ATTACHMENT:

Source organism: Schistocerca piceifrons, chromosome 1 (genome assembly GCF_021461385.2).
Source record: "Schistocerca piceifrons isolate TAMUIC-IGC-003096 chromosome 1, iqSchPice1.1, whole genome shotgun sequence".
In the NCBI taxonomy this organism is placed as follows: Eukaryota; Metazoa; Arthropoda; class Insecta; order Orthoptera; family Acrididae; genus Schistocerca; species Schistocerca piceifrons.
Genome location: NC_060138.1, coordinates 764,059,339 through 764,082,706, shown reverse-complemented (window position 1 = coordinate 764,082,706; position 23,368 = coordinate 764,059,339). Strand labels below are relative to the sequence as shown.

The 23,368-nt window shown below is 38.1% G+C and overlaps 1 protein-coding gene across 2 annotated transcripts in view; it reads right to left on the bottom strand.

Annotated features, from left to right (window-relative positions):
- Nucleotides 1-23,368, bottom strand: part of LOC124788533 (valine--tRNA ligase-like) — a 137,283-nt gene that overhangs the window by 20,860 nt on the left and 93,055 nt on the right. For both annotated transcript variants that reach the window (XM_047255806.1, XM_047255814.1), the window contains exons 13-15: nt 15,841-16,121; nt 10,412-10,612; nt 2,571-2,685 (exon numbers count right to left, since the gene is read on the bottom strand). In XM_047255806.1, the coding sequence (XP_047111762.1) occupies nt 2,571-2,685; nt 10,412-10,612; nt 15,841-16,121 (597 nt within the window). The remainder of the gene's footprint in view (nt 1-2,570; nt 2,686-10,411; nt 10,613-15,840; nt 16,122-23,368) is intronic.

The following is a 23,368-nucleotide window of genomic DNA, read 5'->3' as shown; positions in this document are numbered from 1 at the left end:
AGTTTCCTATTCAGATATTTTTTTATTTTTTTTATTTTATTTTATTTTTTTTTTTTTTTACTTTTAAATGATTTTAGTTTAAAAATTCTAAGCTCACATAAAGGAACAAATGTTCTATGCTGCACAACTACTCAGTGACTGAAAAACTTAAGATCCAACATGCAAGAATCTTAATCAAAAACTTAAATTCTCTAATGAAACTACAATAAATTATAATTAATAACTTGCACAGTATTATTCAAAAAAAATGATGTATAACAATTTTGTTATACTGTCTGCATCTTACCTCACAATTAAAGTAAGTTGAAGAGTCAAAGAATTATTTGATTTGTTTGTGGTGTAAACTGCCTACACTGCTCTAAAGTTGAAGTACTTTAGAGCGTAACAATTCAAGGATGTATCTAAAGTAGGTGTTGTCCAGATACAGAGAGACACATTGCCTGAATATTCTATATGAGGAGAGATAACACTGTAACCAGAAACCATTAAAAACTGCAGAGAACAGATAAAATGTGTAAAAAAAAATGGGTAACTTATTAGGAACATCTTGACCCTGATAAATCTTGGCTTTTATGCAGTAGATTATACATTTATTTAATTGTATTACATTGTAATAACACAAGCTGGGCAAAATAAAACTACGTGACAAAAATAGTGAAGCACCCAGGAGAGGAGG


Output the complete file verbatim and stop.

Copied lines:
Source organism: Schistocerca piceifrons, chromosome 1 (genome assembly GCF_021461385.2).
Source record: "Schistocerca piceifrons isolate TAMUIC-IGC-003096 chromosome 1, iqSchPice1.1, whole genome shotgun sequence".
In the NCBI taxonomy this organism is placed as follows: Eukaryota; Metazoa; Arthropoda; class Insecta; order Orthoptera; family Acrididae; genus Schistocerca; species Schistocerca piceifrons.
Genome location: NC_060138.1, coordinates 764,059,339 through 764,082,706, shown reverse-complemented (window position 1 = coordinate 764,082,706; position 23,368 = coordinate 764,059,339). Strand labels below are relative to the sequence as shown.

The 23,368-nt window shown below is 38.1% G+C and overlaps 1 protein-coding gene across 2 annotated transcripts in view; it reads right to left on the bottom strand.

Annotated features, from left to right (window-relative positions):
- Nucleotides 1-23,368, bottom strand: part of LOC124788533 (valine--tRNA ligase-like) — a 137,283-nt gene that overhangs the window by 20,860 nt on the left and 93,055 nt on the right. For both annotated transcript variants that reach the window (XM_047255806.1, XM_047255814.1), the window contains exons 13-15: nt 15,841-16,121; nt 10,412-10,612; nt 2,571-2,685 (exon numbers count right to left, since the gene is read on the bottom strand). In XM_047255806.1, the coding sequence (XP_047111762.1) occupies nt 2,571-2,685; nt 10,412-10,612; nt 15,841-16,121 (597 nt within the window). The remainder of the gene's footprint in view (nt 1-2,570; nt 2,686-10,411; nt 10,613-15,840; nt 16,122-23,368) is intronic.

The following is a 23,368-nucleotide window of genomic DNA, read 5'->3' as shown; positions in this document are numbered from 1 at the left end:
AGTTTCCTATTCAGATATTTTTTTATTTTTTTTATTTTATTTTATTTTTTTTTTTTTTTACTTTTAAATGATTTTAGTTTAAAAATTCTAAGCTCACATAAAGGAACAAATGTTCTATGCTGCACAACTACTCAGTGACTGAAAAACTTAAGATCCAACATGCAAGAATCTTAATCAAAAACTTAAATTCTCTAATGAAACTACAATAAATTATAATTAATAACTTGCACAGTATTATTCAAAAAAAATGATGTATAACAATTTTGTTATACTGTCTGCATCTTACCTCACAATTAAAGTAAGTTGAAGAGTCAAAGAATTATTTGATTTGTTTGTGGTGTAAACTGCCTACACTGCTCTAAAGTTGAAGTACTTTAGAGCGTAACAATTCAAGGATGTATCTAAAGTAGGTGTTGTCCAGATACAGAGAGACACATTGCCTGAATATTCTATATGAGGAGAGATAACACTGTAACCAGAAACCATTAAAAACTGCAGAGAACAGATAAAATGTGTAAAAAAAAATGGGTAACTTATTAGGAACATCTTGACCCTGATAAATCTTGGCTTTTATGCAGTAGATTATACATTTATTTAATTGTATTACATTGTAATAACACAAGCTGGGCAAAATAAAACTACGTGACAAAAATAGTGAAGCACCCAGGAGAGGAGG